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A nasty accident happened to the issue of Ansible sent to the e-mail list on 1 June. According to Paul Melko, 'You'll probably be tickled to know that Ansible 179 did not reach anyone at who had their spam filters activated. The combination of three phrases within 179 ("i am" & "million" & "transfer") activated our deflector screens. I wouldn't have noticed if I didn't store my spam for later perusal. Perhaps next month you can figure out another three glyphs that will purge your newsletter.'

So now I have a tasty letter to Ansible which I can't publish without the July issue being identified by as Nigerian-swindle spam and so denied to my legions of readers there (18, apparently). What to do?

Alan Moore's graphic novel The League of Extraordinary Gentlemen may not be entirely recognizable in the proposed live-action film version. Screenwriter James Robinson grumbles that this alternate-Victorian X-Men team comprises two psychopaths (Jekyll/Hyde, the Invisible Man), a drug addict (Allan Quatermain), and 'a sort of sexually ambivalent vampire girl' (Mina Harker from Dracula), leaving only Captain Nemo (who seemed fairly psychopathic to me) to engage our sympathies. Therefore, that nice all-American boy Tom Sawyer must be added … while of course the arch-villain Dr Fu-Manchu gets the chop as a 'potentially volatile racial stereotype.' Oh dearie me.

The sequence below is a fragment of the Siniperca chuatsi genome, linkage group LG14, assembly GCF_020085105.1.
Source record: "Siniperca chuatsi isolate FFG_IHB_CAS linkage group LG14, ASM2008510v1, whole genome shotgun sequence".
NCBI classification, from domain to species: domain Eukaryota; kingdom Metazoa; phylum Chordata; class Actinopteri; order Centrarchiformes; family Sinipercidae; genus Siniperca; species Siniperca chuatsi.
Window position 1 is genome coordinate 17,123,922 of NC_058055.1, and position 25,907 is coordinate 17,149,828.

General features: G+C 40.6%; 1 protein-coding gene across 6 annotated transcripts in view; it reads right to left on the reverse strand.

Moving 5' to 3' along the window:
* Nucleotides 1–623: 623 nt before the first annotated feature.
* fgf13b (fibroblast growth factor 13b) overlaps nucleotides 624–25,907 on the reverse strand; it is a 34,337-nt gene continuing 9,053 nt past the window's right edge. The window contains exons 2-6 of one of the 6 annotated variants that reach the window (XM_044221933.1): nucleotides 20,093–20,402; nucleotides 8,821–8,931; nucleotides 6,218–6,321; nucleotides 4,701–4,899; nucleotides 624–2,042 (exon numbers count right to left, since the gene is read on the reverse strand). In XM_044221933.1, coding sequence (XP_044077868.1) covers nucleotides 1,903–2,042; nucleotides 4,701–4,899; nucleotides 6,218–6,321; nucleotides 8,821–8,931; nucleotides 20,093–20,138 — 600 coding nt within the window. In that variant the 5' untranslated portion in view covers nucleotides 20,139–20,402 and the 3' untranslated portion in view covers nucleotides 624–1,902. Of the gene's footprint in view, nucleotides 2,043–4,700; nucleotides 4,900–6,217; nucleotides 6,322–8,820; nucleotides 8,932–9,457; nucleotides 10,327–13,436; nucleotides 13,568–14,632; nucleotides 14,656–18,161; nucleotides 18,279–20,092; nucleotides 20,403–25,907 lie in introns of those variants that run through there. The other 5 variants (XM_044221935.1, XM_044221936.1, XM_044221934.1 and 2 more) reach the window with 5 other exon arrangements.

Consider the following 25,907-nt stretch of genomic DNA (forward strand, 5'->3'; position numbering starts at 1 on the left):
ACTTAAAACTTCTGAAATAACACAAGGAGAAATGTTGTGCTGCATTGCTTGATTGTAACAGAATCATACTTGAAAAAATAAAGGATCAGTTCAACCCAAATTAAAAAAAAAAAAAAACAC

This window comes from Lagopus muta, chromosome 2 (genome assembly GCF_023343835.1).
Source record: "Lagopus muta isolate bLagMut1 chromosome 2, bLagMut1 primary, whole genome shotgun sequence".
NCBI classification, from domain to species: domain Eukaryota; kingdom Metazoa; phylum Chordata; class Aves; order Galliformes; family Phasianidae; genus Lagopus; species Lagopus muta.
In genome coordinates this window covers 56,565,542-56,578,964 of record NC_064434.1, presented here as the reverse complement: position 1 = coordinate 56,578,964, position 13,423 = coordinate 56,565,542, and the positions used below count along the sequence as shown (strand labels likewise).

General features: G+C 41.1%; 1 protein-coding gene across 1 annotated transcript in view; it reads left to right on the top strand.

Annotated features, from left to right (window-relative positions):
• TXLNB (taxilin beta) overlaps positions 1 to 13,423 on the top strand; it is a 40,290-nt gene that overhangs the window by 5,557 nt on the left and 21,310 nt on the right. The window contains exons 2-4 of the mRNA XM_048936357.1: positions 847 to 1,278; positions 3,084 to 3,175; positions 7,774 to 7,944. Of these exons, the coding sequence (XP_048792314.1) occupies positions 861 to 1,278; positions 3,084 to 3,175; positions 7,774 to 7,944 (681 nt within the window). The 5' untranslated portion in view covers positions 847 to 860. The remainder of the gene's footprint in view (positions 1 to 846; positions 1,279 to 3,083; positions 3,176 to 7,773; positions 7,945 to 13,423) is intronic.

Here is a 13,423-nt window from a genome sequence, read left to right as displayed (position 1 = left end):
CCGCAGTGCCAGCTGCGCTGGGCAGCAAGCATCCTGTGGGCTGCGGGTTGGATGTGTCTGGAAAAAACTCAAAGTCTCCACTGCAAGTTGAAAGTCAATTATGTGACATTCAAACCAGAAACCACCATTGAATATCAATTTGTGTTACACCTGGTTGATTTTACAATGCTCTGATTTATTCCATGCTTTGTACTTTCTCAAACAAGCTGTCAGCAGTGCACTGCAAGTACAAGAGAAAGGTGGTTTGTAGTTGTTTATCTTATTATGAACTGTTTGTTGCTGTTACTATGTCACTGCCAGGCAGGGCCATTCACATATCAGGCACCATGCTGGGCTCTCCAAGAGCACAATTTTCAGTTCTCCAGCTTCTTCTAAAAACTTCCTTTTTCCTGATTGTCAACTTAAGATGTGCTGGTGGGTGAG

Greg Egan provides a vital correction to his novel Diaspora, whose 17th chapter laughably refers to 'Poincaré's rotational "pole" — the two-dimensional sphere on the hypersurface that stayed fixed in space as the star rotated.' The author's website warns that this is in fact an unlikely situation in 5-dimensional space, and that it's more probable that there would be 'two single-point rotational poles, as in 3 dimensions.' Thog's Higher Mathematical Masterclass is deprived of its prey…

As Others See Us. On The Time Machine: 'Now here's an idea for a time-travel film: H.G. Wells himself visits the future, sees what a dead end science fiction is headed into, and decides to stick to novels like Kipps and Tono-Bungay.' (Jonathan Romney, Independent on Sunday newspaper, 2 June)

Thog's Masterclass. 'Her brother's twitching eyes and bared buck teeth gave him the look of a gopher on pure crystal meth, capable of anything, one way or the other.' (S.M. Stirling, Island in the Sea of Time, 1998) 'When he spoke again he could barely suppress a yodel of irritation.' (Ian McEwan, The Innocent, 1990)


David Langford is an author and a gentleman. His newsletter, Ansible, is the essential SF-insider sourcebook of wit and incongruity. He lives in Reading, England with his wife Hazel, 25,000 books, and a few dozen Hugo awards. He continues to add books and Hugos.

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